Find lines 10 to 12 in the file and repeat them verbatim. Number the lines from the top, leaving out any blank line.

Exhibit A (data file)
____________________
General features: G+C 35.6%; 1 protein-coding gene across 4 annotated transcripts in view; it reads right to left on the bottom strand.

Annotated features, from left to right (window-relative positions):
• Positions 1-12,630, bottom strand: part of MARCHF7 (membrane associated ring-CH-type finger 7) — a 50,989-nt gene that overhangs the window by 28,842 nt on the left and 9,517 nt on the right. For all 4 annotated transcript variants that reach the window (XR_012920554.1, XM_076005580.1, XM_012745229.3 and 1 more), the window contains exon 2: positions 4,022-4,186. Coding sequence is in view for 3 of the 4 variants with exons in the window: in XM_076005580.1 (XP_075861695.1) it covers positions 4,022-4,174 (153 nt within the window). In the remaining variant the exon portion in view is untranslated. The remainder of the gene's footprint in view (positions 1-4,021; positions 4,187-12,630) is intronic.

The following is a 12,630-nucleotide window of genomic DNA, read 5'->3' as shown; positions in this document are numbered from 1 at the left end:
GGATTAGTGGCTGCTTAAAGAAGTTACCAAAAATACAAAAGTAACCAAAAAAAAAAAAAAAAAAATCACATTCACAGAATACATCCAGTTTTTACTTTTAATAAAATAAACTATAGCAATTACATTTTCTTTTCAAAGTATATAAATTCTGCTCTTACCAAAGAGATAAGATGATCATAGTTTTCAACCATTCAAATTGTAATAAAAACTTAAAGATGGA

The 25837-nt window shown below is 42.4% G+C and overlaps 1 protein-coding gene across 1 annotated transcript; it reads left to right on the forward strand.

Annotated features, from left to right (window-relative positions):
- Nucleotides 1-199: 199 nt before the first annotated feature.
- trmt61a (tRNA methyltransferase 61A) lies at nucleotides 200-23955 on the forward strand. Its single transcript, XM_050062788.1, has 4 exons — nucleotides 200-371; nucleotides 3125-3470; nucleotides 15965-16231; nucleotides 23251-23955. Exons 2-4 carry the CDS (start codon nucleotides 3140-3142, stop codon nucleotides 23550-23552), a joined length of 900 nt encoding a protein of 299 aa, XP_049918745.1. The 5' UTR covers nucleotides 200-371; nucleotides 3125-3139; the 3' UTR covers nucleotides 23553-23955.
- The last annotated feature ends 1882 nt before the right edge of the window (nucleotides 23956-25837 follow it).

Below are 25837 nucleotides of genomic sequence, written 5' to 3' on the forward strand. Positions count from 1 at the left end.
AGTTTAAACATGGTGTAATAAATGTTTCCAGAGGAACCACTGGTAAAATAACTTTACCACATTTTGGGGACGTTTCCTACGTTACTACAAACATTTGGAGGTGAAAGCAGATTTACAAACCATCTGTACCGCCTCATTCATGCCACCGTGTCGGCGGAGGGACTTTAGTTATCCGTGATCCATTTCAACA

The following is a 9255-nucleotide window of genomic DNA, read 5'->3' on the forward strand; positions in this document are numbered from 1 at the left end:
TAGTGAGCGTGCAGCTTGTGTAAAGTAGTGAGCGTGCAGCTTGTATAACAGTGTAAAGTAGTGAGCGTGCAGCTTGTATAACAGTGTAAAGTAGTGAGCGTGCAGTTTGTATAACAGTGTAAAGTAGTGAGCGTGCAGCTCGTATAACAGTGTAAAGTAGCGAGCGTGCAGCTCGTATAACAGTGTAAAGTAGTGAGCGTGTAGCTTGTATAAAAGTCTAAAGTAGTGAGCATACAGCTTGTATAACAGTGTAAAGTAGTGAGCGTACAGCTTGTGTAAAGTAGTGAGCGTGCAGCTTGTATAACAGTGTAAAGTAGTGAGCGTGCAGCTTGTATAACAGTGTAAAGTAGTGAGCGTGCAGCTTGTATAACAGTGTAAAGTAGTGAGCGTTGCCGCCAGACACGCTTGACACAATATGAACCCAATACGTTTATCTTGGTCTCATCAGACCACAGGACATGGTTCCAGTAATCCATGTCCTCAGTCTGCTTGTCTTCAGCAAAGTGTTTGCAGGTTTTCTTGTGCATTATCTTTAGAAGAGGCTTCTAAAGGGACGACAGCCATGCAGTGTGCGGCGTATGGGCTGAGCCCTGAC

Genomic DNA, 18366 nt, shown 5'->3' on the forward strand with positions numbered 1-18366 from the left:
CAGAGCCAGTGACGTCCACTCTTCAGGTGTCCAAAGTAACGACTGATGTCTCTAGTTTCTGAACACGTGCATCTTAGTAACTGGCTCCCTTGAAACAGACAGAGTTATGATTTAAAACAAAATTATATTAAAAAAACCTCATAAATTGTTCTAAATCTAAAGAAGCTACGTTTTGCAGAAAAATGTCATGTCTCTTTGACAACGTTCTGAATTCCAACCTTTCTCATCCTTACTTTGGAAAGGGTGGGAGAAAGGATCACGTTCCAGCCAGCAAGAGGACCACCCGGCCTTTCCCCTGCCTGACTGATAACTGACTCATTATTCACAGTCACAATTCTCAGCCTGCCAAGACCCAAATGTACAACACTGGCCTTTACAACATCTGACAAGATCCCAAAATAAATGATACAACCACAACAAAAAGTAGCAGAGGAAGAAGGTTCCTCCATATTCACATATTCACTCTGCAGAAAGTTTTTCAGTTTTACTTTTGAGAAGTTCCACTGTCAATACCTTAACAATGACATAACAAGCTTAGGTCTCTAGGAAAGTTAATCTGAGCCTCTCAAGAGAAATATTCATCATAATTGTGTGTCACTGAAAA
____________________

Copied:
- The last annotated feature ends 1882 nt before the right edge of the window (nucleotides 23956-25837 follow it).

Below are 25837 nucleotides of genomic sequence, written 5' to 3' on the forward strand. Positions count from 1 at the left end.
AGTTTAAACATGGTGTAATAAATGTTTCCAGAGGAACCACTGGTAAAATAACTTTACCACATTTTGGGGACGTTTCCTACGTTACTACAAACATTTGGAGGTGAAAGCAGATTTACAAACCATCTGTACCGCCTCATTCATGCCACCGTGTCGGCGGAGGGACTTTAGTTATCCGTGATCCATTTCAACA